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A collaboration between South Africa and Mozambique could create huge opportunities in the Oil and Gas industry. Through this collaboration, they could become one of the worlds biggest players in the oil and gas industry. Beyond this, millions of direct and indirect jobs would be created in both countries, driving up job creation and further supporting the economy.

Great potential in SA-Mozambique Oil and Gas collaboration

The Benefits:

Niall Kramer, CEO of the South African Oil and Gas Alliance (SAOGA), argues that cross-border collaboration is one of the best means of invigorating industrialisation in order to fuel job creation and thereby drive economic growth. Kramer believes that South Africa should focus on becoming a gas-centric economy, which would allow South Africa and Mozambique to partner and become a strong global gas and services hub. This shift to a gas focus will greatly support job creation, which is essential for economic progression. SAOGA statistics show that gas creates 622, 000 direct jobs compared to coal’s 154, 000, and 2.2m indirect jobs versus coal’s 400, 000. This shift would also allow for infrastructure opportunities, skills upgrades locally and nationally, local supplier development fueling SME growth, more connections to power, a workforce upskilled for the ‘jobs of tomorrow’ with more artisans and technicians, and a pivot from mining skills to oil and gas capabilities.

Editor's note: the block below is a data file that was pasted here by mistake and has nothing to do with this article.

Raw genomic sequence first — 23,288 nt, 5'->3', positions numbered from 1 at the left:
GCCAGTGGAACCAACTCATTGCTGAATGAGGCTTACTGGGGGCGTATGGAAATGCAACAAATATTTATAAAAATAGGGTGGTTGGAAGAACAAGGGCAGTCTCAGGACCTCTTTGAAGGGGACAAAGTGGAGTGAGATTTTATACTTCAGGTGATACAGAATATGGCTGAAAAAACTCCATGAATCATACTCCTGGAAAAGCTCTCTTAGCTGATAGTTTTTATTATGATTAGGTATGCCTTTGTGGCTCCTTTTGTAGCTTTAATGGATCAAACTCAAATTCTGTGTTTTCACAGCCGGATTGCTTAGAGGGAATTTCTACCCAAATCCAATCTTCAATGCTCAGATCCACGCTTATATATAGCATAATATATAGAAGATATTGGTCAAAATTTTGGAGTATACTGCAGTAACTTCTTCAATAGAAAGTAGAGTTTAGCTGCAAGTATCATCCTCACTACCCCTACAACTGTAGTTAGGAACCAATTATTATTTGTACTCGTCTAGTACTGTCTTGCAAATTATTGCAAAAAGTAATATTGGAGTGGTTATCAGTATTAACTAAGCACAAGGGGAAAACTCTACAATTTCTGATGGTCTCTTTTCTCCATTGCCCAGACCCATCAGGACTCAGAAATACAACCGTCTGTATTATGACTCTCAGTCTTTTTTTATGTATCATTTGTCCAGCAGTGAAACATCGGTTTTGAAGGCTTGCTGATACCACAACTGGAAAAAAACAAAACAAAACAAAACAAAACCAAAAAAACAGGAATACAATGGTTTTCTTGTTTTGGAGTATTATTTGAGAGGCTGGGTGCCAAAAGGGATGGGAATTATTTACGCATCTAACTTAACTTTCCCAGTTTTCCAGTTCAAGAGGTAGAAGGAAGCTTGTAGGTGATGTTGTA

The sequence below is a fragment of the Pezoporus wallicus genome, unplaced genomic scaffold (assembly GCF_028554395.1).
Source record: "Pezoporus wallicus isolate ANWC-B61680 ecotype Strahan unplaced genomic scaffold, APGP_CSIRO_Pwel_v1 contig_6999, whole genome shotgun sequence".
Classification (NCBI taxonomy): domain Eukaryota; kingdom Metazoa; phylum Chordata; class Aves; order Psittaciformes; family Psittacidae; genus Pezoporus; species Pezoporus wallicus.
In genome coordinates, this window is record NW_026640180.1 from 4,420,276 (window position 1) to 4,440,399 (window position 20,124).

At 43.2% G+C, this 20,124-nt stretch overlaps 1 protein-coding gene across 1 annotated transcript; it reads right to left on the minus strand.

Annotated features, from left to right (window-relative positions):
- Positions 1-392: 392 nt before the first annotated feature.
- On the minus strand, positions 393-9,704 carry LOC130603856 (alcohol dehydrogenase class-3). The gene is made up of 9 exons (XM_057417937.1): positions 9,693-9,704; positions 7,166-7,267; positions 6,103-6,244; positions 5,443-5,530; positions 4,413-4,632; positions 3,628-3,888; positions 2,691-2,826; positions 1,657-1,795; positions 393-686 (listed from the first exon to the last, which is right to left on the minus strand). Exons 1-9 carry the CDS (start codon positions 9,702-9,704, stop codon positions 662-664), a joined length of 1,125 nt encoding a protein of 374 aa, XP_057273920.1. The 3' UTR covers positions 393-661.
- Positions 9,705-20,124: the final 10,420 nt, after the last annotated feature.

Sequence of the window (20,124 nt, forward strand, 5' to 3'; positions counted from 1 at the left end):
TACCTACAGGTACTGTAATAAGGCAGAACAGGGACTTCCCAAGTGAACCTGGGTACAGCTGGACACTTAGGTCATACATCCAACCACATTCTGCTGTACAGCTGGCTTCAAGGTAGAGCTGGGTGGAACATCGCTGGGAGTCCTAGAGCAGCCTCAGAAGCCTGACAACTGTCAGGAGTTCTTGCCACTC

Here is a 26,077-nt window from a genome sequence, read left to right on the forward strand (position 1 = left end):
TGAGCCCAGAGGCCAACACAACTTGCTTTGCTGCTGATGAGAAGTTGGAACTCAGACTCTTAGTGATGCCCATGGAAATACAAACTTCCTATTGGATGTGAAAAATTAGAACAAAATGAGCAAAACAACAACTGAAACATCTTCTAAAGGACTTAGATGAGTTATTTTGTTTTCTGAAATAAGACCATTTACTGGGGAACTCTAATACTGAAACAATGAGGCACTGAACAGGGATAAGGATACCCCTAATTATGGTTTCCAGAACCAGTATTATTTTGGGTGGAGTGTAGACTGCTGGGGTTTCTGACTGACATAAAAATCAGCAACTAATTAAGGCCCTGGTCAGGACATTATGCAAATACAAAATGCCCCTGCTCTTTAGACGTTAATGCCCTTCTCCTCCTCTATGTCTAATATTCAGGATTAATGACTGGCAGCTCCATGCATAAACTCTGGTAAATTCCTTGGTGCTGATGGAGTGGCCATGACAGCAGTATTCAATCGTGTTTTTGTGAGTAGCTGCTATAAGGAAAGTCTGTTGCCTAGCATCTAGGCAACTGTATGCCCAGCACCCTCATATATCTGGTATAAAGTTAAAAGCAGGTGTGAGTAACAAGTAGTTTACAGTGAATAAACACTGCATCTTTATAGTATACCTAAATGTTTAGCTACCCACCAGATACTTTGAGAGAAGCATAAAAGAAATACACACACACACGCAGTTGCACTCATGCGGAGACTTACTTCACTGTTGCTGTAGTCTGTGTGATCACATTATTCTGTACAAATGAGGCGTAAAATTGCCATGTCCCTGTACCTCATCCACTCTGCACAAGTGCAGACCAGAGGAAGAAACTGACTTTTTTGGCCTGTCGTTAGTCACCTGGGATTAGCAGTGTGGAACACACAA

Kramer says, “South Africa first needs to focus on LNG imports, whilst exploring its drilling possibilities in parallel. In not doing so, we’re missing out on catalytic economic and job growth opportunities which will be mainly felt in the downstream economy. ENI in Mozambique has reached FDI for USD$7-8 million on Coral FLNG. That’s the kind of scale we want. It’s happy hour for gas globally – maybe until 2023. Let’s use that gap to begin imports.”

South Africa’s minister of Energy, Jeff Radebe, has visited Mozambique to discuss opportunities in building a Rovuma gas pipeline to Maputo between north and south of Mozambique, the gas being crucial for the supply of three regasification terminals that South Africa aims to build. South Africa’s desire to strengthen collaboration with Mozambique, Radebe says, will aim to explore more natural resources in the region, as Tanzania, Mozambique, Zimbabwe, Botswana and South Africa hold large gas reserves, with South Africa exploring more potential for shale gas.

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